In July 2004, I, with several other parents, attempted to convince then superintendent, Mr. Weissenfels, to establish an additional position for a fourth-grade teacher for Julia Randall Elementary. During that time, I made several comments to the paper that I gave permission to have printed. On April 10 of this year, Max Foster contacted me via e-mail regarding the situation with the contract not being offered to Mrs. Miles, and I responded stating that I had nothing newsworthy to say.
Does this mean that I no longer like Peggy Miles? Absolutely not. I think that she is a wonderful person and I consider her a friend, and think that during our fight for a fourth-grade teacher she did a great job.
Does this mean that I disagree with the board's decision? No. It means that I feel that it is not my decision to decide who is offered contracts. Not being able to see the situation through the board and superintendent's eyes, I cannot have a comment that will be well informed. Nor can I see it through Mrs. Miles' eyes.
I happen to trust in our new superintendent and our board. I am no longer at JRE, my children no longer attend JRE, and I am not privy to anything that is going on or has gone on at the school since we left.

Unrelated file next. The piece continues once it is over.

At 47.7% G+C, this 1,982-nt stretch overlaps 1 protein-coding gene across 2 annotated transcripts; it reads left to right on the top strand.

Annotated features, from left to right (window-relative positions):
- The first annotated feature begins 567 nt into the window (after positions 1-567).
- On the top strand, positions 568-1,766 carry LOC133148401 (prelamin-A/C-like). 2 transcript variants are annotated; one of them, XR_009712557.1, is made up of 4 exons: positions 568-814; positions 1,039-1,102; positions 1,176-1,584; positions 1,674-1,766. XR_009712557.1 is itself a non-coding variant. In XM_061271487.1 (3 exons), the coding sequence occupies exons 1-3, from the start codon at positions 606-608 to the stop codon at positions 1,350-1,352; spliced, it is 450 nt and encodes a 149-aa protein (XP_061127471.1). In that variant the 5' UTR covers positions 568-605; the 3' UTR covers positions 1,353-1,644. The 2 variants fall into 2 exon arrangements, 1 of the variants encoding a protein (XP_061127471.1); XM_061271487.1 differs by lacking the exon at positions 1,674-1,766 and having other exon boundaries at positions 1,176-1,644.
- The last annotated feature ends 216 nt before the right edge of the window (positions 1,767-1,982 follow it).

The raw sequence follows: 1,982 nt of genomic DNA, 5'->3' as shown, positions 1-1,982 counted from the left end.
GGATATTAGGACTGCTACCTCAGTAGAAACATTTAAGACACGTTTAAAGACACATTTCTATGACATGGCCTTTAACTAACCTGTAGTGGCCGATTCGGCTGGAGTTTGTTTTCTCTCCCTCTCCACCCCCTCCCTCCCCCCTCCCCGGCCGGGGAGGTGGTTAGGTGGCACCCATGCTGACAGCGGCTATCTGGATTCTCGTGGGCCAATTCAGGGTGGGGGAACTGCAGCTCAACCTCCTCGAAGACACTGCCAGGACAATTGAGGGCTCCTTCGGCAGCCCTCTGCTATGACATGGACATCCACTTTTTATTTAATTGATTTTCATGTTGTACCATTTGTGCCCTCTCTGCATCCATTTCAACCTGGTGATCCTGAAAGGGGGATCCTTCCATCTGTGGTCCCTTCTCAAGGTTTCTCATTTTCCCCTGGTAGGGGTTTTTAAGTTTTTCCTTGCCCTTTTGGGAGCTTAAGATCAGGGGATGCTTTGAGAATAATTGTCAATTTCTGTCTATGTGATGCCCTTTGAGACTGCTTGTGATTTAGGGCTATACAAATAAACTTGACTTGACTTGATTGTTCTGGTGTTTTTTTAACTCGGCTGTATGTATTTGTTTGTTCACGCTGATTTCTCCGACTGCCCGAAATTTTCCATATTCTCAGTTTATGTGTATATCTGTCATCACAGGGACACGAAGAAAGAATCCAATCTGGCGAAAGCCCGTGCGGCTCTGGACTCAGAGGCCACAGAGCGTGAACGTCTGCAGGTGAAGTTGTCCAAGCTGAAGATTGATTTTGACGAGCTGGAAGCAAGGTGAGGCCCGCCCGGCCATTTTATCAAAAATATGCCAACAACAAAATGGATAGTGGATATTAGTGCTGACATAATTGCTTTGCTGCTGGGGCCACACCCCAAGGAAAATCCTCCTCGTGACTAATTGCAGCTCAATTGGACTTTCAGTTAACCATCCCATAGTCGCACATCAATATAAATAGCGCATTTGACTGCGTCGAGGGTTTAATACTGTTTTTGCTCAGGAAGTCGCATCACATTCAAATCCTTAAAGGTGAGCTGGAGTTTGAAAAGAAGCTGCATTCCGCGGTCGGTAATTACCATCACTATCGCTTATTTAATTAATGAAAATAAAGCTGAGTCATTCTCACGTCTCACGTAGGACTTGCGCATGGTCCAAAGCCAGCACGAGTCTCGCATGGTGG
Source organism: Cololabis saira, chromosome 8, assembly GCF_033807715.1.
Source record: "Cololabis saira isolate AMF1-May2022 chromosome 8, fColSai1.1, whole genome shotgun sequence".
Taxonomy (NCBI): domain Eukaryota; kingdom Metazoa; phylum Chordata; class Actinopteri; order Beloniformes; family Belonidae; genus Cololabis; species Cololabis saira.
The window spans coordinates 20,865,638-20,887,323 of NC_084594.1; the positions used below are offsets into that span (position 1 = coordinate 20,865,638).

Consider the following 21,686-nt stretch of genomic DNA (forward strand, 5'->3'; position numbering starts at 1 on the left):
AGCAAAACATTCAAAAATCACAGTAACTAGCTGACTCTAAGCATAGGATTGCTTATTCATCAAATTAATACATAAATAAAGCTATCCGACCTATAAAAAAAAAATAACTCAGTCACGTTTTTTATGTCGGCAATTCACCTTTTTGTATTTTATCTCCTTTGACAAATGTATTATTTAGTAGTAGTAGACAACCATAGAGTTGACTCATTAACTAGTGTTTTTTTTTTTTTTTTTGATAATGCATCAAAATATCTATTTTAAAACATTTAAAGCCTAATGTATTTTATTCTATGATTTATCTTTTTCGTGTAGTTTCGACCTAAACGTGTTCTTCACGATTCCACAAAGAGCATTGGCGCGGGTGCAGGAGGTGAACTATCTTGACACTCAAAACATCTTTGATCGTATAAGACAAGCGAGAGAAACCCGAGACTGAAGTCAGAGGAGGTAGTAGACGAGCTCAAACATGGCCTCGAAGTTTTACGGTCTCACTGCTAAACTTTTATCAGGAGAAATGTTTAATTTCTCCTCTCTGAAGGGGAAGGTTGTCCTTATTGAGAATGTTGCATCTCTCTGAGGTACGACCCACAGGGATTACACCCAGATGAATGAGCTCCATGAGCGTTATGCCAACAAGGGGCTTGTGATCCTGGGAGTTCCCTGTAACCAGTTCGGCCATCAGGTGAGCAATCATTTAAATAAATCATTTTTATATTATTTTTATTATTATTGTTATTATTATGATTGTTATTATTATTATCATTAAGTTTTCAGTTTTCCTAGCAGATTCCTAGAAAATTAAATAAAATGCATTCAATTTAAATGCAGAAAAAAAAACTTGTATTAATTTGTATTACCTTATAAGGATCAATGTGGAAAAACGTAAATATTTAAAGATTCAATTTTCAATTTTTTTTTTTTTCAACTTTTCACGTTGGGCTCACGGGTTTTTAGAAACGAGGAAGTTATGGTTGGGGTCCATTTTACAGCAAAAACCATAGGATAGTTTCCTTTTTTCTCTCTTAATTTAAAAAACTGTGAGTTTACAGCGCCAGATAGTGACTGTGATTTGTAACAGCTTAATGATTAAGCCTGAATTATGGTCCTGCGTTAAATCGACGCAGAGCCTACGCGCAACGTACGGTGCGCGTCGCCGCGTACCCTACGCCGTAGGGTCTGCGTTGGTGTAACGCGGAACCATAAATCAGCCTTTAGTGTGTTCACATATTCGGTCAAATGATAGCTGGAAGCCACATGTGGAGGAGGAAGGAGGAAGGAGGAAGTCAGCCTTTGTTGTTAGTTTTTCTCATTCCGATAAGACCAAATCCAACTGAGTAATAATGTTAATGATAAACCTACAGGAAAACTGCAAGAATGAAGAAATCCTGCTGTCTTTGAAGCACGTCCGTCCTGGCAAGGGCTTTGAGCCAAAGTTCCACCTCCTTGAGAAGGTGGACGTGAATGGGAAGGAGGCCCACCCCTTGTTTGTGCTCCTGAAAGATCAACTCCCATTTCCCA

The person I have lost complete faith in is Mr. Foster. Not only do I believe that he often embellishes stories for the pure shock factor, I believe that he takes things out of context on a regular basis. If you look closely at the quote that he used from me, the statement was made over a year and a half ago. What that has to do with the current situation is beyond me.
I would think that with everyone involved in the discussion that has erupted from Mrs. Miles' contract, Mr. Foster could find a more appropriate comment for this article.
Is it pure laziness that requires Mr. Foster to go back to previously published articles to get statements for current ones? I am boggled as to when a person says, "I don't think that I would be able to contribute anything newsworthy," why a quote would be used at all.
To the average person reading this article, one would assume that I recently gave the quote.
Marlene Armstrong, Payson
Editor's note: Max Foster was attempting to provide historical perspective in his article. He referenced Armstrong's support during Miles' first few months on the job when she led a group of parents lobbying administrators for another fourth-grade teacher.